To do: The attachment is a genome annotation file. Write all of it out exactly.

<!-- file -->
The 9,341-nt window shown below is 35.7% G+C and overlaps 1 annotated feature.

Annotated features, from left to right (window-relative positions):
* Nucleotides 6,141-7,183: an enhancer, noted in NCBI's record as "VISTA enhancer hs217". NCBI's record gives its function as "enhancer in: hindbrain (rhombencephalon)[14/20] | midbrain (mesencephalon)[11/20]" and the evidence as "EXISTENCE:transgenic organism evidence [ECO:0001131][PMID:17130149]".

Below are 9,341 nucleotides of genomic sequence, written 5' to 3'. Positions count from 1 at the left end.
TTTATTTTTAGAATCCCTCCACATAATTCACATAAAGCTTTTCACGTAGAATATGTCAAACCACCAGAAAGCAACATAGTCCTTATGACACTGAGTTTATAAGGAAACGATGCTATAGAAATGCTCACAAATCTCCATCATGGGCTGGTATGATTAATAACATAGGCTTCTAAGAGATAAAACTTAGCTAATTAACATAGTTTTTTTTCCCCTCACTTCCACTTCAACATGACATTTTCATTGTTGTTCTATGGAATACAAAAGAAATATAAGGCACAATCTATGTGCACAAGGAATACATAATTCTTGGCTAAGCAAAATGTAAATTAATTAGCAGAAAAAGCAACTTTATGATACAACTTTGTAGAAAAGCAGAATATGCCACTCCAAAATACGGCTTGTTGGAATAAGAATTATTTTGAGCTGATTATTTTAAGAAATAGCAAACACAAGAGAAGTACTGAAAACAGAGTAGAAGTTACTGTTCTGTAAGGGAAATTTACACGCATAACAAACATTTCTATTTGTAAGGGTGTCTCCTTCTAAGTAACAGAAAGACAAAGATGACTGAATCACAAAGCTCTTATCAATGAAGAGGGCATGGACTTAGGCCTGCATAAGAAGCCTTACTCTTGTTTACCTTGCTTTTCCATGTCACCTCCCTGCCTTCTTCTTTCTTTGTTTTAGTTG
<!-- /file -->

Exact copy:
The 9,341-nt window shown below is 35.7% G+C and overlaps 1 annotated feature.

Annotated features, from left to right (window-relative positions):
* Nucleotides 6,141-7,183: an enhancer, noted in NCBI's record as "VISTA enhancer hs217". NCBI's record gives its function as "enhancer in: hindbrain (rhombencephalon)[14/20] | midbrain (mesencephalon)[11/20]" and the evidence as "EXISTENCE:transgenic organism evidence [ECO:0001131][PMID:17130149]".

Below are 9,341 nucleotides of genomic sequence, written 5' to 3'. Positions count from 1 at the left end.
TTTATTTTTAGAATCCCTCCACATAATTCACATAAAGCTTTTCACGTAGAATATGTCAAACCACCAGAAAGCAACATAGTCCTTATGACACTGAGTTTATAAGGAAACGATGCTATAGAAATGCTCACAAATCTCCATCATGGGCTGGTATGATTAATAACATAGGCTTCTAAGAGATAAAACTTAGCTAATTAACATAGTTTTTTTTCCCCTCACTTCCACTTCAACATGACATTTTCATTGTTGTTCTATGGAATACAAAAGAAATATAAGGCACAATCTATGTGCACAAGGAATACATAATTCTTGGCTAAGCAAAATGTAAATTAATTAGCAGAAAAAGCAACTTTATGATACAACTTTGTAGAAAAGCAGAATATGCCACTCCAAAATACGGCTTGTTGGAATAAGAATTATTTTGAGCTGATTATTTTAAGAAATAGCAAACACAAGAGAAGTACTGAAAACAGAGTAGAAGTTACTGTTCTGTAAGGGAAATTTACACGCATAACAAACATTTCTATTTGTAAGGGTGTCTCCTTCTAAGTAACAGAAAGACAAAGATGACTGAATCACAAAGCTCTTATCAATGAAGAGGGCATGGACTTAGGCCTGCATAAGAAGCCTTACTCTTGTTTACCTTGCTTTTCCATGTCACCTCCCTGCCTTCTTCTTTCTTTGTTTTAGTTG